By on January 5, 2010

Not a whole lot. Picture courtesy

2009 sales of light vehicles (cars and light trucks) in the United States came in at the bottom end of the estimates. Americans bought only 10.4m units, the lowest level in 27 years, Reuters reports.

America actually lost some 4 million cars. The United States scrapped 14m autos while buying only slightly over 10m last year. Cars on the road dropped to 246m from a record high of 250m in 2008, says a report to be released on Wednesday by the Earth Policy Institute (EPI), cited by Reuters.

Lester Brown, the president of the EPI, fetes this blip as the United States entering “a new era, evolving from a car-dominated transport system to one that is much more diversified.”

Not so fast. The U.S.A. still has some 800 cars per thousand pop, vastly more than the rest of the world. Car density in Western Europe hovers in the 500s.  There are approximately 50m more cars than  licensed drivers in the U.S.

The quickly aborted cash for clunkers program removed only 700,000 vehicles from American roads. By government decree, they were immediately replaced with new ones.

Update: Complete set of 2009 data here in handy Excel format Refer to TTAC’s roundup of 2009 sales data for a continuously updated roundup of 2009 sales data from around the world.

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31 Comments on “U.S. Car Sales In 2009: Worst in 27 Years...”

  • avatar

    Despite GM and Chrysler being themselves the major cause of their bankruptcies and bailouts this annual sales level was the final death knell for both. Had the annual sales level been anywhere near 16mm I don’t think either would have gone through bankruptcy.

  • avatar

    Any estimate on what US sales would have been without CFC?  Maybe 10.0 million?

    The numbers are worse when you consider that the US population was 25% smaller in 1982.

  • avatar

    It was only three and a half months ago that Mulally predicted a total of 11.2M for the year …
    But what’s a million cars between friends, right?

  • avatar

    ugh, damn lazy ass use of statistics.

    I wish someone would crunch the numbers and divide the 10.4 mill cars by the total adult population to get the “per capita” buying rate. I’d do it right now, but I’m too lazy, lol.

    Obviously in 1980, there were less than 300 mil. Americans… the 2009 per capita car buying rate could well be the worst since sometime during the WWII new car production freeze.

  • avatar

    I’d view it more like ez credit pulled a lot of sales forward over the last decade, and until that excess capacity works its way out of the system, sales will continue to be low.   I’d bet that if you did an per capita car buy rate for the 80s and the 00’s, the 00’s would look pretty good.  Just guessing though.

  • avatar

    th009: It was only three and a half months ago that Mulally predicted a total of 11.2M for the year…But what’s a million cars between friends, right?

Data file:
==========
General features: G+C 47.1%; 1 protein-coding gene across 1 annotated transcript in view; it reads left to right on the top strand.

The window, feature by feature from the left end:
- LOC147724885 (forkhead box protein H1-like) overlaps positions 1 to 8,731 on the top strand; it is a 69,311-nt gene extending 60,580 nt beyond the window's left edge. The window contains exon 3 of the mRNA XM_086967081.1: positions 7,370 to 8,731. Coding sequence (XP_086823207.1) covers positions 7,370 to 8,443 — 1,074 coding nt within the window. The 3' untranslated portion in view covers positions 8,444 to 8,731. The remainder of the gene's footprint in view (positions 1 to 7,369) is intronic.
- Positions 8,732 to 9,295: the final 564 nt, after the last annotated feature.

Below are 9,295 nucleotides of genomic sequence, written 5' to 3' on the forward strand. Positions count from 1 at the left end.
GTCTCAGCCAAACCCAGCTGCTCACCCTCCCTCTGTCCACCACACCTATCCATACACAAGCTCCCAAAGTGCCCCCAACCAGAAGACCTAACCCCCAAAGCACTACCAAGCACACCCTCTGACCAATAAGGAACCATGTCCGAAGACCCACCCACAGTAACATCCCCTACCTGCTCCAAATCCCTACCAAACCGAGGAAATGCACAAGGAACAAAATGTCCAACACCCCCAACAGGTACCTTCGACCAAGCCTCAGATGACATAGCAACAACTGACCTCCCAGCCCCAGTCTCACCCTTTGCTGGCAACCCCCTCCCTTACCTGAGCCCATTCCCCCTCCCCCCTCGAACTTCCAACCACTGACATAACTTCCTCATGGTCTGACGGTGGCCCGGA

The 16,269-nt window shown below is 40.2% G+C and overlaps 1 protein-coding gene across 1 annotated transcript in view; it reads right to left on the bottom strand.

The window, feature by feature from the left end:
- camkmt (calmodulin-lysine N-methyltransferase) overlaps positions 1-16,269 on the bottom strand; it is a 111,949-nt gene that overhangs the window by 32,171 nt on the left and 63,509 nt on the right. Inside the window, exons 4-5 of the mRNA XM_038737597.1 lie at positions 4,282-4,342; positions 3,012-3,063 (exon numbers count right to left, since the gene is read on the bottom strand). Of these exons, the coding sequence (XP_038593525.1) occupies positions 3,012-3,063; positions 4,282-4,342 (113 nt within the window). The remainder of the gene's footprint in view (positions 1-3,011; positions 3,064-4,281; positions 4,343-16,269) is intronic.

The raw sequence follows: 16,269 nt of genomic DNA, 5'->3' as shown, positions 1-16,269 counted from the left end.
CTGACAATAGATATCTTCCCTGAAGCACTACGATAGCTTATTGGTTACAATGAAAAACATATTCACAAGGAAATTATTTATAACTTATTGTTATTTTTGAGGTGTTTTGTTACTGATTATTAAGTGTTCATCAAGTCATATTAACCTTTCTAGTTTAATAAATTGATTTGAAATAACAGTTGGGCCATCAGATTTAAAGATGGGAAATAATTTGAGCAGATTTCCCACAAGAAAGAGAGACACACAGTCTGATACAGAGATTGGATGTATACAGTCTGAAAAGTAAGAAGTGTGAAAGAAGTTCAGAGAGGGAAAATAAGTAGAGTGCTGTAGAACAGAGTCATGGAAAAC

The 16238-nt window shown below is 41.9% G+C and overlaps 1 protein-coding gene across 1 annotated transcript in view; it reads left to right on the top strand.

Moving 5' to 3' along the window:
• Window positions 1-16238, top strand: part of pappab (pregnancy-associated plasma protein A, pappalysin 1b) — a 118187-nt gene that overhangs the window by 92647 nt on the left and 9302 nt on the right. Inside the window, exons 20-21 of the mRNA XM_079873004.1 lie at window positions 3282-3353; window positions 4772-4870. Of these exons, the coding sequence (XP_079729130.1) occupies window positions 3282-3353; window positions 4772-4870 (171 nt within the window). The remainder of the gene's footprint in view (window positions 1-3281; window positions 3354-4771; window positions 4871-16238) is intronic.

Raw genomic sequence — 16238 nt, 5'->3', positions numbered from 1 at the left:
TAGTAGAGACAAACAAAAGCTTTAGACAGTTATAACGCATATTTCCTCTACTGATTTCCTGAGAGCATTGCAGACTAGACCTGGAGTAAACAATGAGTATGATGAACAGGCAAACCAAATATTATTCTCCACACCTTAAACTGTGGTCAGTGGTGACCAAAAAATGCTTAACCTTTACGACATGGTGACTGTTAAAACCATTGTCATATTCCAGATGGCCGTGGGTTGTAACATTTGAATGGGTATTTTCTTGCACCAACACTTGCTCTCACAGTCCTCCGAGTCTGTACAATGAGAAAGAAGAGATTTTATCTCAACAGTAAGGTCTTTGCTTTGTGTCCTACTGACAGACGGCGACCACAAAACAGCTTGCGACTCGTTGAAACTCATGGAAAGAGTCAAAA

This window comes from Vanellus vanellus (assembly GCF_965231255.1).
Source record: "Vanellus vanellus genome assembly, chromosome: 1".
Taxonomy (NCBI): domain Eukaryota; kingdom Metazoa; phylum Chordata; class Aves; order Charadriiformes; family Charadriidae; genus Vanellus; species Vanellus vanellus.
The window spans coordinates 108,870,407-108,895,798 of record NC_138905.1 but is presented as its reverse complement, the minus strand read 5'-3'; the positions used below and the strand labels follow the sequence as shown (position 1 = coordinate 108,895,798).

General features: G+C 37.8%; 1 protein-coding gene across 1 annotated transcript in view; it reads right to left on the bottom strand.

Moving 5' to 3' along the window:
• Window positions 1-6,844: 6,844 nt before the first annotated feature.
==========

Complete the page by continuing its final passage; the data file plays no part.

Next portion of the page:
According to the link, he predicted “about 11 million”, not 11.2M, and so the numbers were only short of his prediction by 0.6M (5.5%), a lot closer to half a million than the full million you rounded up to. Just sayin’.

    • 0 avatar

      Plus, Ford actually did better than other manufacturers…like GM and Chrysler, so he might have mis-estimated based on their success.

    • 0 avatar

      True, checking the number, it was “11M”, not sure where I got 11.2M.  Sorry about that.
      But it’s not off by 5.5% as the difference is all over the last four months of the year (he made the prediction in September), it’s closer to 15% off over those four months.

    • 0 avatar

      So I guess Mulally doesn’t have a crystal ball.  Who cares if the last 3 months weren’t as good.  Ford is doing pretty well right now under his leadership.  But knock him for being off on a prediction.  He has only turned around that company.

  • avatar
    John Horner

    At the beginning of last year I said that I thought the year’s sales would end up in the 10-11 million unit range. My argument was simple: People had been buying way more vehicles than were getting scrapped. The US car market is basically a replacement market. Sales would have to trend below the scrap rate for a time in order to burn off the excess inventory on our roads. The scrap rate had been around 13 million units per year. We are not going to see a return to 16 million or more units per year in the US anytime soon, and maybe never.

    The US driving age population is growing slowly, if at all. Plus, as the average age of the population goes up, the amount of driving done per person goes down. Also, the trend towards urban living continues apace, and people living in Manhattan like environs don’t need (or often want) to own cars. There was a lot of overbuying in the naughties and it is going to take a few years to work of the excess inventory.
    The only thing which surprised me this year is that the scrap rate spiked a bit higher than it has been. A goodly number of people must be thinning the family fleet. Speaking of which, we have 2.5 times as many vehicles as we do drivers in our family ;). I really should unload a few of them.

    Finally, much of the younger generation today just isn’t that into cars. Considering the costs and risks of owning one I can understand why.

  • avatar

    I think the reduction in cars mainly is due to people not being able to afford 2nd and 3rd cars. I don’t think someone who needs a car will give it up.